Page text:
The Chicago Chapter of Council on American-Islamic Relations (CAIR-Chicago) filed two complaints in Circuit Court on behalf of Mahmoud Yaqub, his wife, and two children. The Cook County Forest Preserve is being sued for religious discrimination because Yaqub and his family were denied admission to a swimming facility.
CAIR-Chicago filed two complaints in circuit court today against the Forest Preserve District of Cook County. The complaints were filed on behalf of a Muslim family that was barred from entering a children’s water park last year because of their clothing.
Complaints of discrimination were filed by a Muslim family against the Cook County Forest Preserve. The complaints claim that county employees at a public pool kicked a Muslim family out because of what they were wearing.
The Chicago office of the Council on American-Islamic Relations filed two complaints Wednesday in Cook County Circuit Court claiming employees at a public pool discriminated against a Muslim family from Lyons based on their attire.
The parents were not planning to swim, only to supervise their children, the lawsuit said. They had previously been admitted when not wearing swimsuits.
“A week later, I sent my sister to go to the water park,” Yaqub told WLS-TV, Chicago. “My sister doesn’t wear the Muslim veil on her head. She went in a running suit, or pajama. She wasn’t wearing swimming trunks. The same lady that denied us entry let my sister in with no problem.”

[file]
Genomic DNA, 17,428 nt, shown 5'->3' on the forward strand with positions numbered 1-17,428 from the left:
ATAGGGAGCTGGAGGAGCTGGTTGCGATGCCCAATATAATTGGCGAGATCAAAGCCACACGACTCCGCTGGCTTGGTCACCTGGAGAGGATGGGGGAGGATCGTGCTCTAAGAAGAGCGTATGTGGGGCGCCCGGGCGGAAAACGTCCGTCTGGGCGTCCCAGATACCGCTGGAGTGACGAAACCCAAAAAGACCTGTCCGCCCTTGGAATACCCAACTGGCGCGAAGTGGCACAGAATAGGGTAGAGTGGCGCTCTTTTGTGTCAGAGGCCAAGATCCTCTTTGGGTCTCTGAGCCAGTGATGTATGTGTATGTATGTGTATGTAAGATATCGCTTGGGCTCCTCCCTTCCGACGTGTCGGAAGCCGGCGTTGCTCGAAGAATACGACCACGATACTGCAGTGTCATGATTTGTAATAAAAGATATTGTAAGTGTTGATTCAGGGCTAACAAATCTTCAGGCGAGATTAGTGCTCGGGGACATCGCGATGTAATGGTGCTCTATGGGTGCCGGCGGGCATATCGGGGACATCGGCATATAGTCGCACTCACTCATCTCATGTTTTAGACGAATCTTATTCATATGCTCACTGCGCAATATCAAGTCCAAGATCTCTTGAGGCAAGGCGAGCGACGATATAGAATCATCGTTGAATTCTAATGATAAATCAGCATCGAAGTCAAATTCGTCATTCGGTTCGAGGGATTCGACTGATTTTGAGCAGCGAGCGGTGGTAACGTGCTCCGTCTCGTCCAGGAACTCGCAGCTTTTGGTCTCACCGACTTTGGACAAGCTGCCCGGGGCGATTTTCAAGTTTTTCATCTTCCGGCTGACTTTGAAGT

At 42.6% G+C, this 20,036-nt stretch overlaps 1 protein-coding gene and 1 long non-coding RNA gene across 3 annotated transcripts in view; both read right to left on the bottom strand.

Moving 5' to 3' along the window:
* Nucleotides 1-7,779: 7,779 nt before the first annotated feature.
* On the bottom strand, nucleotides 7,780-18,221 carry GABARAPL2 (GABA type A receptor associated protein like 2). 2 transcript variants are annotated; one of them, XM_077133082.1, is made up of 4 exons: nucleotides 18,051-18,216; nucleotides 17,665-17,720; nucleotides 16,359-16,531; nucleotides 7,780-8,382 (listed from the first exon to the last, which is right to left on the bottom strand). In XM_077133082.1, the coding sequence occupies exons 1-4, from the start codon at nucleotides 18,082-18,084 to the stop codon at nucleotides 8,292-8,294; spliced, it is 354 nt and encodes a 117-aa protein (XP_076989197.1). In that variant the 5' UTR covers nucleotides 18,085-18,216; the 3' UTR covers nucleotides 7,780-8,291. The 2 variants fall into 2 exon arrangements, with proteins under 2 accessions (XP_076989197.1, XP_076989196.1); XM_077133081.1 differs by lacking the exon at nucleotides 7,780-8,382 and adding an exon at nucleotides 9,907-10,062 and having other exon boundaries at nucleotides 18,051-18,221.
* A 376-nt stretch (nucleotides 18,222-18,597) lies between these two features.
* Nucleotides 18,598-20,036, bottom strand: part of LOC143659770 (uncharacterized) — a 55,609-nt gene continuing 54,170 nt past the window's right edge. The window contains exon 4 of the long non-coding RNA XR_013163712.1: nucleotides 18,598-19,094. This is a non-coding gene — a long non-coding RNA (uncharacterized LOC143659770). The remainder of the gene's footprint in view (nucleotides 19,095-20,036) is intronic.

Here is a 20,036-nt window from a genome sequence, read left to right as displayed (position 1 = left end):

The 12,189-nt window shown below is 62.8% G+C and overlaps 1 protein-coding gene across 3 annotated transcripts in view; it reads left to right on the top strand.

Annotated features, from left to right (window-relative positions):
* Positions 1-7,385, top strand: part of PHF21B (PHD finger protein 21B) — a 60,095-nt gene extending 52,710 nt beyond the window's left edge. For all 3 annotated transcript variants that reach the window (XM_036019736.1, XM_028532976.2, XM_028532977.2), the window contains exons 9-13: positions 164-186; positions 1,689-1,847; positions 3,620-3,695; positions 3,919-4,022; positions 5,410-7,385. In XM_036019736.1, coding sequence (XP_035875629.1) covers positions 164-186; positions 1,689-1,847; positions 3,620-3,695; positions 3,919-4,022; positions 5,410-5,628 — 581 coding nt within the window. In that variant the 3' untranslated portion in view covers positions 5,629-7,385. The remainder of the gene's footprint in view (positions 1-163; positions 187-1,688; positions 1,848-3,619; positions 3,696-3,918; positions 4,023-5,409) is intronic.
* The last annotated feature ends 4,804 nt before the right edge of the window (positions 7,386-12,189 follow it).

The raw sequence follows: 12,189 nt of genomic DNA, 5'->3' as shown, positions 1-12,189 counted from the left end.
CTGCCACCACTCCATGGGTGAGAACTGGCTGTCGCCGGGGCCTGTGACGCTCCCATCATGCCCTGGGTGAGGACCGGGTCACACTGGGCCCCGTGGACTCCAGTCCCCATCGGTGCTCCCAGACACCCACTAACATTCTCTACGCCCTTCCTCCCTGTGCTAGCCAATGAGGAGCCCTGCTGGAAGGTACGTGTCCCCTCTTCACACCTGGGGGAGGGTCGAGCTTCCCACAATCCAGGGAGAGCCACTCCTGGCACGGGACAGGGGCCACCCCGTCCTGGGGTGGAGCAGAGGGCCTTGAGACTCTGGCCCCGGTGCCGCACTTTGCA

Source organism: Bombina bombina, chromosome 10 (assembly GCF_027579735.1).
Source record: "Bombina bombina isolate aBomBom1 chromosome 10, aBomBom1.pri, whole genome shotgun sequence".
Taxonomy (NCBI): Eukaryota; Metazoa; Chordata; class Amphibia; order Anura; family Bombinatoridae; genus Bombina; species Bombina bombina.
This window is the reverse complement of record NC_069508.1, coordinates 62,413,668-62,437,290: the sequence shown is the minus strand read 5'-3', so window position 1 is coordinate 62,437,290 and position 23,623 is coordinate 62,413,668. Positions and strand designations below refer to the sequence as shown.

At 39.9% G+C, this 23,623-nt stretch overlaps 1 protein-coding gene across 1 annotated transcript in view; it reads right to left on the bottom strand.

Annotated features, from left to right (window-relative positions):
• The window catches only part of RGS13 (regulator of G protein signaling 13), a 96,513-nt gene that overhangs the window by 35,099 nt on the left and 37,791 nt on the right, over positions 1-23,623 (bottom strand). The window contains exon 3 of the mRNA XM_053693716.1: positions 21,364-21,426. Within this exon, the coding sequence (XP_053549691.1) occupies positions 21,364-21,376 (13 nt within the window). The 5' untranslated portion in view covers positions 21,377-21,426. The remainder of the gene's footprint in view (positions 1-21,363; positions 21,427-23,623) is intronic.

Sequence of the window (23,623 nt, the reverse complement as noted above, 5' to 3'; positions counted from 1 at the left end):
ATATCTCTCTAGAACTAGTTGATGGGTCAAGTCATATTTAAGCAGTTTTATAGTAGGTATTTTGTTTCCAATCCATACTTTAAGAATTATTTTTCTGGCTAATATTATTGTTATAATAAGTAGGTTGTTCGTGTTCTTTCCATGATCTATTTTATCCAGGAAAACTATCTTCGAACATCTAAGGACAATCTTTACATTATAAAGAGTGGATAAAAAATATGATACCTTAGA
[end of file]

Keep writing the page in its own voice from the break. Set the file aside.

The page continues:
A Brookfield man filed two lawsuits against the Forest Preserve District of Cook County alleging that his wife was denied access to the Cermak Family Aquatic Center because she was wearing traditional Muslim dress.
Mahmoud Yaqub went to the aquatic center, which has a wading area, fountains and sprinklers, with his wife and two children.
Two lawsuits were filed Wednesday on behalf of a Muslim family which was allegedly barred from entering a Cook County recreational pool last year because of their clothing.
A Muslim family was wrongly denied access to an aquatic center in Lyons last summer when employees told them their clothing violated the facility’s rules, state officials said Friday. “This incident is a blatant example of anti-Muslim discrimination,” Christina Abraham, civil rights director for the Chicago office of the Council on American-Islamic Relations, said in a statement. “Everyone is entitled to the equal enjoyment of public places.”
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